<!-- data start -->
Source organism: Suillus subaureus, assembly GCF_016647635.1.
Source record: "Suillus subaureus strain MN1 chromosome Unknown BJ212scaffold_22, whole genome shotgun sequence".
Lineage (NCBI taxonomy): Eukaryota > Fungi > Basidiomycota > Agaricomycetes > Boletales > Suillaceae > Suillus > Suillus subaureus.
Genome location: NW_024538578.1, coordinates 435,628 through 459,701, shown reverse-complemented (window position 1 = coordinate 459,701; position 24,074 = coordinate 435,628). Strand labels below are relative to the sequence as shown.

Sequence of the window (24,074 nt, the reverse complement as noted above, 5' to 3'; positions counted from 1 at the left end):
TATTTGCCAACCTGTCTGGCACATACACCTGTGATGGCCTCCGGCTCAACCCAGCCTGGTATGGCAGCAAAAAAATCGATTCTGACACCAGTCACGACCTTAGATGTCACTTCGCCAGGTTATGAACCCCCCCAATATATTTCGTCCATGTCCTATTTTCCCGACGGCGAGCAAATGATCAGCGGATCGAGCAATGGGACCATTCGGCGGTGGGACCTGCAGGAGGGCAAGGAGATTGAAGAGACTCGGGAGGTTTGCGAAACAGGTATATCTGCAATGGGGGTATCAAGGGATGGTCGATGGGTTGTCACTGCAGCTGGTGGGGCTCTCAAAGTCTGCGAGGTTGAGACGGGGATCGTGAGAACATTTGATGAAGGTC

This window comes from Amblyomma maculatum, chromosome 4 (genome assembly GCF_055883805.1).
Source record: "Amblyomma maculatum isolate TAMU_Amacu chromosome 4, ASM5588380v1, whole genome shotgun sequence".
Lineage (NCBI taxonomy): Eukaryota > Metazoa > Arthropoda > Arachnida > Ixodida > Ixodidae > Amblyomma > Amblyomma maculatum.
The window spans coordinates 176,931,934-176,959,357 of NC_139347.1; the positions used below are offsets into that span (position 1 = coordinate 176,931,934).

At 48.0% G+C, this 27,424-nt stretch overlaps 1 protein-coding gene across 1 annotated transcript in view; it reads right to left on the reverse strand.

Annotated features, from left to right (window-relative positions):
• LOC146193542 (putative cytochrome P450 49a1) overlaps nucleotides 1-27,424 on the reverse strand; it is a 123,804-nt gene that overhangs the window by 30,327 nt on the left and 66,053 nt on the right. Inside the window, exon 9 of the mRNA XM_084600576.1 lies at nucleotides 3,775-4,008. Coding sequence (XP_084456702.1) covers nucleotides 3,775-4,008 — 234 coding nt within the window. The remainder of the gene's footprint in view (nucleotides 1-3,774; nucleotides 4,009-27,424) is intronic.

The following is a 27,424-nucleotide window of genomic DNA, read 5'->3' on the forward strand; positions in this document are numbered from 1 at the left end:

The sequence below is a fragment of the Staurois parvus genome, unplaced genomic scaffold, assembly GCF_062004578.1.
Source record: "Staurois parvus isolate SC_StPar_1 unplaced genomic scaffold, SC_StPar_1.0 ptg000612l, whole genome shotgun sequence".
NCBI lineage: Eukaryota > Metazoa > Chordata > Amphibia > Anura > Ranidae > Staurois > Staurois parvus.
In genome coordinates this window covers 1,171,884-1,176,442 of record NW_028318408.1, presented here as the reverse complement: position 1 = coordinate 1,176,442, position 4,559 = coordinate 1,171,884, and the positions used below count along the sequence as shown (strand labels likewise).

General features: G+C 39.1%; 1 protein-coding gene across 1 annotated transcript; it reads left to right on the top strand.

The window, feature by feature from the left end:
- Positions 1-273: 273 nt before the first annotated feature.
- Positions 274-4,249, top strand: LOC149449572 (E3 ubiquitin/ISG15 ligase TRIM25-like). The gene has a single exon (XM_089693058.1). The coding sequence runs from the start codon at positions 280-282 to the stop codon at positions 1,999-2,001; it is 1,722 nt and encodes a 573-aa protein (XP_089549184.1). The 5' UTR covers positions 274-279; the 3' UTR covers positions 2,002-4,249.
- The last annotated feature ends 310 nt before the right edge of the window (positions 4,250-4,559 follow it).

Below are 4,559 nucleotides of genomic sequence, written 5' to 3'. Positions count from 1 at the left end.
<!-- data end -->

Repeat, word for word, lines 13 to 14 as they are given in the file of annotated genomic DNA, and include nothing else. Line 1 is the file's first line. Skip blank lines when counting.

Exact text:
• LOC146193542 (putative cytochrome P450 49a1) overlaps nucleotides 1-27,424 on the reverse strand; it is a 123,804-nt gene that overhangs the window by 30,327 nt on the left and 66,053 nt on the right. Inside the window, exon 9 of the mRNA XM_084600576.1 lies at nucleotides 3,775-4,008. Coding sequence (XP_084456702.1) covers nucleotides 3,775-4,008 — 234 coding nt within the window. The remainder of the gene's footprint in view (nucleotides 1-3,774; nucleotides 4,009-27,424) is intronic.

The following is a 27,424-nucleotide window of genomic DNA, read 5'->3' on the forward strand; positions in this document are numbered from 1 at the left end: